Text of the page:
found wanting but the calling off of the blockade was
cited as a collapse of Maoist strength. However, even
the most conservative military analysts fear that the state
has yet to understand Maoist tactics and develop a viable
counter. As a senior regional security expert put it:
The Maoists are following a very simple but terribly
effective manual. You only need to glance through
Mao's writings on guerrilla strategy to realise that they
are largely going by the book. And unfortunately we
know that this is a proven formula. The government
desperately needs to establish security on the ground,
even if only in a few districts at first, and show that it
can reintroduce order and get a functional civil
administration back up and running. This is the only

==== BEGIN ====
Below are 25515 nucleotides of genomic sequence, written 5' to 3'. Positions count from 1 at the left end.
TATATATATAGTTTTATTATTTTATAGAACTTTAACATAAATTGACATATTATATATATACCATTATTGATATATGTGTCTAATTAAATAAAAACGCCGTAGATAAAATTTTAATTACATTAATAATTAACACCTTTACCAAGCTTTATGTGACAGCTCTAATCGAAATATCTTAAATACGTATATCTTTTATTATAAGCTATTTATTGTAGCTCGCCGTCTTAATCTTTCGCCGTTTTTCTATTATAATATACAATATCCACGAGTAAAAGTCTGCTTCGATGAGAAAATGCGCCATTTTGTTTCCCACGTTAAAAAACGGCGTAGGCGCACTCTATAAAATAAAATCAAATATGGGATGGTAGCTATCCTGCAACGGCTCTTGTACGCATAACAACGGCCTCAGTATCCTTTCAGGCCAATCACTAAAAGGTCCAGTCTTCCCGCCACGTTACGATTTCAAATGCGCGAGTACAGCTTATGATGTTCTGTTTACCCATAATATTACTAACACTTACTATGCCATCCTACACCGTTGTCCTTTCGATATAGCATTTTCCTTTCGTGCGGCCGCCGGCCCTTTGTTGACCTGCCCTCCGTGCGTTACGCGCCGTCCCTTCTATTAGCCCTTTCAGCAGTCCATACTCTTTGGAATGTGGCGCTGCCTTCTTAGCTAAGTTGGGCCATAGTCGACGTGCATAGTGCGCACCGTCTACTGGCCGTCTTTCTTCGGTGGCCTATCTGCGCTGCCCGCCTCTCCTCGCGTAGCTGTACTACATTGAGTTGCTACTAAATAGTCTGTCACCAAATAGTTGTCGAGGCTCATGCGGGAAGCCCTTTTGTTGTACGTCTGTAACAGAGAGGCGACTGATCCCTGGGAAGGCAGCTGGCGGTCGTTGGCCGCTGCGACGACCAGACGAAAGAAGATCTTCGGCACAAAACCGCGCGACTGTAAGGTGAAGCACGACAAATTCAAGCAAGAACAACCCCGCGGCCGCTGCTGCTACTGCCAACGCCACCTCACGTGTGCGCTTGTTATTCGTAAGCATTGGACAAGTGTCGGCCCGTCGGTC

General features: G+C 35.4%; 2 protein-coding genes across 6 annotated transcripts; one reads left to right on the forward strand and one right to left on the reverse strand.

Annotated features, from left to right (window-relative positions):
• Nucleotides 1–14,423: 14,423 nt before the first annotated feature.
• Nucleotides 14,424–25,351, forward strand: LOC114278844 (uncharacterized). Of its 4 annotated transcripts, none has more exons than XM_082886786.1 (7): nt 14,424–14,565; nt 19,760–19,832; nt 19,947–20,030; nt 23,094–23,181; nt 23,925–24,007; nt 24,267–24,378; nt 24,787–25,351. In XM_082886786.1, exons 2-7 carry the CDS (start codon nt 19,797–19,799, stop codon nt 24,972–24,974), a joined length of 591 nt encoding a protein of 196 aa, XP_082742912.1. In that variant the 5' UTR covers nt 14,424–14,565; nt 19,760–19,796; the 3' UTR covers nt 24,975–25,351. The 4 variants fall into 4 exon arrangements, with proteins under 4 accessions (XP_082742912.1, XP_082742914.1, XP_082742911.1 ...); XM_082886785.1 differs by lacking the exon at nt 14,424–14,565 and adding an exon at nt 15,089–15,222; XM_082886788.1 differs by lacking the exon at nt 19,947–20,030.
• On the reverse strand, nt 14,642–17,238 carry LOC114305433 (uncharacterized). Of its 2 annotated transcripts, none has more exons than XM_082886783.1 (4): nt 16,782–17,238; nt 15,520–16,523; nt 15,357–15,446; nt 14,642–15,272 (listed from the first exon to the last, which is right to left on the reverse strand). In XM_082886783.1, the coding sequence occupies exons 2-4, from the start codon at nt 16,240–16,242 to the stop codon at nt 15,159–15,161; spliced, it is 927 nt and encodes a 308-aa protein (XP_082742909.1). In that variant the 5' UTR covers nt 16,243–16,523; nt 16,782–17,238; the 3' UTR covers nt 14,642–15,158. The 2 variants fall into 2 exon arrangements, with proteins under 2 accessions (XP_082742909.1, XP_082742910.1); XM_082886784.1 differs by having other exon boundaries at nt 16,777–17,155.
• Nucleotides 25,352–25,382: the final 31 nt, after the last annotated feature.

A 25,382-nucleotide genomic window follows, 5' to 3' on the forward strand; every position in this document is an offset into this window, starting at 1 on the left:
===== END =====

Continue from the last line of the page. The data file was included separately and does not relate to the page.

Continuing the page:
way to regain the initiative and to restore faith in the
state. But just now I fear that the government doesn't
have a plan at all.53
Observers of all backgrounds voice such concerns
repeatedly. "No matter how well India equips the
Nepalese security forces, they are far away from being
capable of dealing with the Maoists", writes S.D. Muni,
the former ambassador widely recognised as India's
leading academic authority on Nepal. "India's own
experience in the northeast and in areas affected by
Naxalite Maoist guerrillas is that military methods may,
at best, help, but cannot deliver a solution to internal
revolts and insurgencies".54 Lessons that could be
learned from regional experiences of counter-insurgency
do not seem to have sunk in at all. A retired Indian
general with longstanding Nepal connections comments: